Sword-tail newt

The sword-tail newt (Cynops ensicauda) is an endangered species of true salamander from the Ryukyu Archipelago in Japan. It has recently been placed on Japan's Red List of Threatened Amphibians. Sometimes, sword-tail newts are called fire-bellied newts, not to be confused with the common Chinese and Japanese species, because of their bright orange bellies, which serve as a warning to predators that they are poisonous. They can be differentiated from these two species by their large size, broader heads and (against Japanese fire-bellies) smoother skin. This newt ranges from brown to black above, occasionally with an orange dorsal stripe. Some individuals may have light spotting or speckling on their backs.

Sword-tailed newts can reach 12.8 cm (5.0 in) in males and 18 cm (7.1 in) in females.[2] They are the largest living members of their genus.[2] Females and males look significantly different in appearance. Females have much longer tails that are actually longer than the rest of their bodies. Males’ tails are much shorter and sometimes display a whitish sheen during breeding season.

Sword-tail newt
Cynops ensicauda popei001
C. e. popei
Scientific classification
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C. ensicauda
Binomial name
Cynops ensicauda
(Hallowell, 1860)
Synonyms[1]
  • Triturus (Cynops) pyrrhogaster ensicaudus (Nakamura and Ueno, 1963)
  • Triturus ensicauda (Sato, 1943)
  • Triturus ensicaudus ensicaudus (Inger, 1947)
  • Triturus ensicaudus popei (Inger, 1947)
  • Triturus ensicaudus (Dunn, 1918)
  • Triturus pyrrhogaster ensicaudus (Kawamura, 1950)

Habitat and distribution

The sword-tailed newt is only found on the Ryukyu Archipelago, an island chain off the southern coast of Japan, as well as on many smaller surrounding islands. This newt's habitat is slow, cool, stagnant bodies of water. They are commonly found in man-made structures such as rice paddies, road-side ditches, and cattle waterholes.[2] The two known subspecies of sword-tailed newt are C. e. ensicauda and C. e. popei. Due to the subtropical climate of its native habitat, it is more tolerant of high temperatures than other Cynops. The sword-tailed newt has no predators, so deforestation and land development are the main reasons for their endangerment.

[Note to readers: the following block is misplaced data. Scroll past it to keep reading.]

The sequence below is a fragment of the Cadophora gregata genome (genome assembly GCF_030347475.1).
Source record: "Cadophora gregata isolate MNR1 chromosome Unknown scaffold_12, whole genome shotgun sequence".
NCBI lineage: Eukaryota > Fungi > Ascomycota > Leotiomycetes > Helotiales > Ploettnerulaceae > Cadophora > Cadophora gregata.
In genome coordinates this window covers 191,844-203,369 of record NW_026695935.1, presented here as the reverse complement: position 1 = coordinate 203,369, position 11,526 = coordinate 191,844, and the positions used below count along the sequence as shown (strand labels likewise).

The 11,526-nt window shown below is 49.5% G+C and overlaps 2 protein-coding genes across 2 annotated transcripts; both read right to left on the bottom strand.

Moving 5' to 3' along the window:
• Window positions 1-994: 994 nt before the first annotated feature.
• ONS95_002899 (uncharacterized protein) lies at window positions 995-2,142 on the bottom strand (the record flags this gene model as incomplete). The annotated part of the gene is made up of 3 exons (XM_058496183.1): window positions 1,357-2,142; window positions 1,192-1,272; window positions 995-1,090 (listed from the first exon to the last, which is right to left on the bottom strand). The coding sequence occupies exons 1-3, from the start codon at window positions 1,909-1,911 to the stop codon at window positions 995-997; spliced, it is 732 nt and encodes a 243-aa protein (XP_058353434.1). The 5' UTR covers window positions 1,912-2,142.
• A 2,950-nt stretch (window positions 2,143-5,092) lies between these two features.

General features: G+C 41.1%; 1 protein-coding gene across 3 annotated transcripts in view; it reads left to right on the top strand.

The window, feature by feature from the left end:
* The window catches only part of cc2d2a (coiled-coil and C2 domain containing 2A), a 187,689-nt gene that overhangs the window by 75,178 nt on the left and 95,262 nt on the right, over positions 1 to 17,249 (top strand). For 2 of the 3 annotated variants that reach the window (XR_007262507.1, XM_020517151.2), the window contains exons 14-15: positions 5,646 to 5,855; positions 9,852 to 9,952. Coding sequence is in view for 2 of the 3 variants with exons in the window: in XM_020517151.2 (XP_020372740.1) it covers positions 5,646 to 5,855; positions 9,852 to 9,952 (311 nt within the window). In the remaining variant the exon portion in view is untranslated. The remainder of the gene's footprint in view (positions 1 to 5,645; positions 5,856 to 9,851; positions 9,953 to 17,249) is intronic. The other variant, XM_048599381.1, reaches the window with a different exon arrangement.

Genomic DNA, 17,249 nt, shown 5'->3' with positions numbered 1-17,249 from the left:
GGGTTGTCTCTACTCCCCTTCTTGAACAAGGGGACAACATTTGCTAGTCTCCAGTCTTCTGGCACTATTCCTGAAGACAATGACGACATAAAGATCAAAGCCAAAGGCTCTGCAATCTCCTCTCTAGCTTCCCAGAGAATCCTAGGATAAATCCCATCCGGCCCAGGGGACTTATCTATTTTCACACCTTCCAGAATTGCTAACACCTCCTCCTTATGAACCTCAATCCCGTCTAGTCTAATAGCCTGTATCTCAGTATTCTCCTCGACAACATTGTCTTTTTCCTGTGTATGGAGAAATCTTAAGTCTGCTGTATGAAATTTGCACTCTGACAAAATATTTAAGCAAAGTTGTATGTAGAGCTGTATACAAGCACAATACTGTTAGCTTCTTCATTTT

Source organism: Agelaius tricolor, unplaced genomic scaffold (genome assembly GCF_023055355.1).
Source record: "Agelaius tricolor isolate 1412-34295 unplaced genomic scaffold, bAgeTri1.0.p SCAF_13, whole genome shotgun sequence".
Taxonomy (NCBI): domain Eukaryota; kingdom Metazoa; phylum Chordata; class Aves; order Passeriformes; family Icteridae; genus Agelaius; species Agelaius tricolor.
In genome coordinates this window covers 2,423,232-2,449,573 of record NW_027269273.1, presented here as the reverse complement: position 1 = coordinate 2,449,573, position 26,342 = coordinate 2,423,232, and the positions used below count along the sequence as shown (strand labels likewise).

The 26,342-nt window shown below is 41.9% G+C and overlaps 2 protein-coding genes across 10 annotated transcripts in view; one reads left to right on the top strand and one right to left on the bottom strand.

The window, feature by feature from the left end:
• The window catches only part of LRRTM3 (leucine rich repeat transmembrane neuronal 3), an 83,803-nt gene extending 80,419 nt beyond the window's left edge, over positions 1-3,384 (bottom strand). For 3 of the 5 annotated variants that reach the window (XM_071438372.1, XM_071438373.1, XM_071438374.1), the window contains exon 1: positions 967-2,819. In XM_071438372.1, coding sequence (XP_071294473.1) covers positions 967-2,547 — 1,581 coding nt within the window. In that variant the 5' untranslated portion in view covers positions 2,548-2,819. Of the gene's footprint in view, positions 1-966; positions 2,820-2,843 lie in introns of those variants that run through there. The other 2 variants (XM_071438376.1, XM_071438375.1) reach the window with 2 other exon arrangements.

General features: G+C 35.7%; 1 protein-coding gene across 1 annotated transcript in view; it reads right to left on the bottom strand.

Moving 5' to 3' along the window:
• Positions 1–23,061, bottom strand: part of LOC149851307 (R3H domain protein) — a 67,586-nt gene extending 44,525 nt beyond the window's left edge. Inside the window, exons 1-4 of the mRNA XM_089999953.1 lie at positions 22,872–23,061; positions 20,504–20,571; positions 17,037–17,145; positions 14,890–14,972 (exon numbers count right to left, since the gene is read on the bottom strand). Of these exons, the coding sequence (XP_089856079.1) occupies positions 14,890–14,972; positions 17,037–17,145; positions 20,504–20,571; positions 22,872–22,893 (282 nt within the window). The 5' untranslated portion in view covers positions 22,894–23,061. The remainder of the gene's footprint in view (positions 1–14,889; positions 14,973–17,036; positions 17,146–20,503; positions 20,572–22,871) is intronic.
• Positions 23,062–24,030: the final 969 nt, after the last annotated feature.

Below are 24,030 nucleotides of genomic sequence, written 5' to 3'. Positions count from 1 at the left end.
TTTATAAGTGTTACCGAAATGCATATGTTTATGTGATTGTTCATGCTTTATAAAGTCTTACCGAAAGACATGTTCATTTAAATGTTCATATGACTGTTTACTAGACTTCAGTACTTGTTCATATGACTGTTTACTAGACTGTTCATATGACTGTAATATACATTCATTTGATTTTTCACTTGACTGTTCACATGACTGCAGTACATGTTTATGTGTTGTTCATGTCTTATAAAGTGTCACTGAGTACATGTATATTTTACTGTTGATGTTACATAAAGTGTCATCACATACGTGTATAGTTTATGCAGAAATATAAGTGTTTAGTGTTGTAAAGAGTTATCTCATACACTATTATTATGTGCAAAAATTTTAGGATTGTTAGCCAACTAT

Breeding places are being frequented by only a fourth of the population that was breeding 14 years ago. This lack of breeding is another key reason for them becoming endangered. Many of their breeding places are in roadside ditches and gutters, which can lead to them being run over. Sword-tail newts are extremely territorial, thus making moving their breeding places difficult.

Trends and Threats

The once-teeming populations of C. ensicauda have declined alarmingly in recent years. There has been massive habit destruction, especially of breeding sites, because of land development. Large, voracious fish of the genus Tilapia have been introduced into traditional breeding ponds. Even where supposedly suitable forest habitat has been preserved, the construction of access roads with concrete drainage ditches often proves fatal. The animals wander about to forage on rainy days and tumble into the ditches, where they are baked by the sun when the rain ceases (Goris and Maeda 2004).[3]

References

  1. ^ "Cynops ensicauda". Amphibian Species of the World 5.5. American Museum of Natural History. Retrieved 8 September 2012.
  2. ^ a b c Caudata Culture Species Entry - Cynops ensicauda
  3. ^ "AmphibiaWeb - Cynops ensicauda". amphibiaweb.org. Retrieved 2017-03-03.

External links

Fire belly newts

The fire belly newts or fire newts are a genus (Cynops) of newts native to Japan and China. All of the species show bright yellow or red bellies, but this feature is not unique to this genus. Their skin contains a toxin that can be harmful if ingested.

List of endangered amphibians

As of September 2016, the International Union for Conservation of Nature (IUCN) lists 848 endangered amphibian species. 13% of all evaluated amphibian species are listed as endangered.

No subpopulations of amphibians have been evaluated by the IUCN.

For a species to be considered endangered by the IUCN it must meet certain quantitative criteria which are designed to classify taxa facing "a very high risk of exintction". An even higher risk is faced by critically endangered species, which meet the quantitative criteria for endangered species. Critically endangered amphibians are listed separately. There are 1393 amphibian species which are endangered or critically endangered.